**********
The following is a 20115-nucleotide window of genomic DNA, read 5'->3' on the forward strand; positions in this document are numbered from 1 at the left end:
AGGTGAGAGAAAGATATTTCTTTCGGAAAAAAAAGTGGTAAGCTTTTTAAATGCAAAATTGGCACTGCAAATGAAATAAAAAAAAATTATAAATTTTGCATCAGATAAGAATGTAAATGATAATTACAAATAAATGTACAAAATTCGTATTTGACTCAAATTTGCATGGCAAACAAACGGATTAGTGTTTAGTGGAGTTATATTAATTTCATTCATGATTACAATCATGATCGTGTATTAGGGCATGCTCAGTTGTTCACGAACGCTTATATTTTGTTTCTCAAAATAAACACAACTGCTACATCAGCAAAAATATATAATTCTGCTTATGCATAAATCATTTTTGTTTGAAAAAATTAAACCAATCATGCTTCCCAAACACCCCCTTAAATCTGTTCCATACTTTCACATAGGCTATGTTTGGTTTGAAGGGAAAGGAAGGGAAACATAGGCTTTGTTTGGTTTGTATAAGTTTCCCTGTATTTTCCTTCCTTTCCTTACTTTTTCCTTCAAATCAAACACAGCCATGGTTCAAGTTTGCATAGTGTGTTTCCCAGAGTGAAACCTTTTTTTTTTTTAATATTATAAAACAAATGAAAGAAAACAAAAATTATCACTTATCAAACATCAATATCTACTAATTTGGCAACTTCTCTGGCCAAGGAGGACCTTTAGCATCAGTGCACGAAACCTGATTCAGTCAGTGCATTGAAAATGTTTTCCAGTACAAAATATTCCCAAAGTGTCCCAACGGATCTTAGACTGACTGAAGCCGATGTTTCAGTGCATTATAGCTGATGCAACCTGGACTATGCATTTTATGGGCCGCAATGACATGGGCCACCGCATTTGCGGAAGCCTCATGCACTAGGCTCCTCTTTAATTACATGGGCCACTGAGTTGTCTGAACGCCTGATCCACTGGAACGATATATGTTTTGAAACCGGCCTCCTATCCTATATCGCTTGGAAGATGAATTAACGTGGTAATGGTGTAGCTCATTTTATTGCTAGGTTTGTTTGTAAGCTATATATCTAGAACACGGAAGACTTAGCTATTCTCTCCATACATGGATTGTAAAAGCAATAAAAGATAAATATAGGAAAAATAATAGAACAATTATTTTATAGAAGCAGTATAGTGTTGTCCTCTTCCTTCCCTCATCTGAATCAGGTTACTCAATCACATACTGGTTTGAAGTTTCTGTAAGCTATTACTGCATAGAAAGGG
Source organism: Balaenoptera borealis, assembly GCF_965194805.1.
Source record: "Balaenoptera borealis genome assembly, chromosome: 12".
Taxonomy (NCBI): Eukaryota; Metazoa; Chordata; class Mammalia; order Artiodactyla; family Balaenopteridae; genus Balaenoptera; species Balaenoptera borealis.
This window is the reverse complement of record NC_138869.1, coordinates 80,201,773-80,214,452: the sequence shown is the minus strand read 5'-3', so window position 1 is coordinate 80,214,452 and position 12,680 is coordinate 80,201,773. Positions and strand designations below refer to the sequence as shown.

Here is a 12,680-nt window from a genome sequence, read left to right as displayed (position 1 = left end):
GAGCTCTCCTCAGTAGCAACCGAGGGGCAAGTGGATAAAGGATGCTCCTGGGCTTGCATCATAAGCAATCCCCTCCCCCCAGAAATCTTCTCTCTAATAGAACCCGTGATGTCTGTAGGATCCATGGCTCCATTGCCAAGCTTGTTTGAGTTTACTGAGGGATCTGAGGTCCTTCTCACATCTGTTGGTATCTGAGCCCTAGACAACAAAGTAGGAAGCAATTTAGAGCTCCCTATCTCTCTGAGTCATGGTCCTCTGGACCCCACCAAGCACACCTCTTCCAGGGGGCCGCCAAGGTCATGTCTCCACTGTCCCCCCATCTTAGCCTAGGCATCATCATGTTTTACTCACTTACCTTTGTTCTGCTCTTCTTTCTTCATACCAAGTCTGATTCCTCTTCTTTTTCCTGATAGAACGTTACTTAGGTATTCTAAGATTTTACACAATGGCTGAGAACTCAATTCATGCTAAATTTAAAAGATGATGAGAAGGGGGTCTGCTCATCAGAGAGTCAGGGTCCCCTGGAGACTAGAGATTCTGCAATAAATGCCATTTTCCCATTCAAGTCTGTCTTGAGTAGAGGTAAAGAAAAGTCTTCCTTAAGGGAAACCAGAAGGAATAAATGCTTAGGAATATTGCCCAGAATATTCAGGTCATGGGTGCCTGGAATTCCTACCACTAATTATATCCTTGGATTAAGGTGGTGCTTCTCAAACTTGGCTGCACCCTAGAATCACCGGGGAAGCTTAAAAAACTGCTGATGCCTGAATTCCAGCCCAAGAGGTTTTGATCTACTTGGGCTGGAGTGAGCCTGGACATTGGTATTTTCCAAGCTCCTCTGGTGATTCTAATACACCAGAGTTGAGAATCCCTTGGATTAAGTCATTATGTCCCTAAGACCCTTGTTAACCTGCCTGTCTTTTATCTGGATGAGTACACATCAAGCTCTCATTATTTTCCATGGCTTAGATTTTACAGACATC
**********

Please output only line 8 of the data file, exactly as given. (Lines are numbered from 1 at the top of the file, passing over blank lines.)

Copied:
GAGCTCTCCTCAGTAGCAACCGAGGGGCAAGTGGATAAAGGATGCTCCTGGGCTTGCATCATAAGCAATCCCCTCCCCCCAGAAATCTTCTCTCTAATAGAACCCGTGATGTCTGTAGGATCCATGGCTCCATTGCCAAGCTTGTTTGAGTTTACTGAGGGATCTGAGGTCCTTCTCACATCTGTTGGTATCTGAGCCCTAGACAACAAAGTAGGAAGCAATTTAGAGCTCCCTATCTCTCTGAGTCATGGTCCTCTGGACCCCACCAAGCACACCTCTTCCAGGGGGCCGCCAAGGTCATGTCTCCACTGTCCCCCCATCTTAGCCTAGGCATCATCATGTTTTACTCACTTACCTTTGTTCTGCTCTTCTTTCTTCATACCAAGTCTGATTCCTCTTCTTTTTCCTGATAGAACGTTACTTAGGTATTCTAAGATTTTACACAATGGCTGAGAACTCAATTCATGCTAAATTTAAAAGATGATGAGAAGGGGGTCTGCTCATCAGAGAGTCAGGGTCCCCTGGAGACTAGAGATTCTGCAATAAATGCCATTTTCCCATTCAAGTCTGTCTTGAGTAGAGGTAAAGAAAAGTCTTCCTTAAGGGAAACCAGAAGGAATAAATGCTTAGGAATATTGCCCAGAATATTCAGGTCATGGGTGCCTGGAATTCCTACCACTAATTATATCCTTGGATTAAGGTGGTGCTTCTCAAACTTGGCTGCACCCTAGAATCACCGGGGAAGCTTAAAAAACTGCTGATGCCTGAATTCCAGCCCAAGAGGTTTTGATCTACTTGGGCTGGAGTGAGCCTGGACATTGGTATTTTCCAAGCTCCTCTGGTGATTCTAATACACCAGAGTTGAGAATCCCTTGGATTAAGTCATTATGTCCCTAAGACCCTTGTTAACCTGCCTGTCTTTTATCTGGATGAGTACACATCAAGCTCTCATTATTTTCCATGGCTTAGATTTTACAGACATC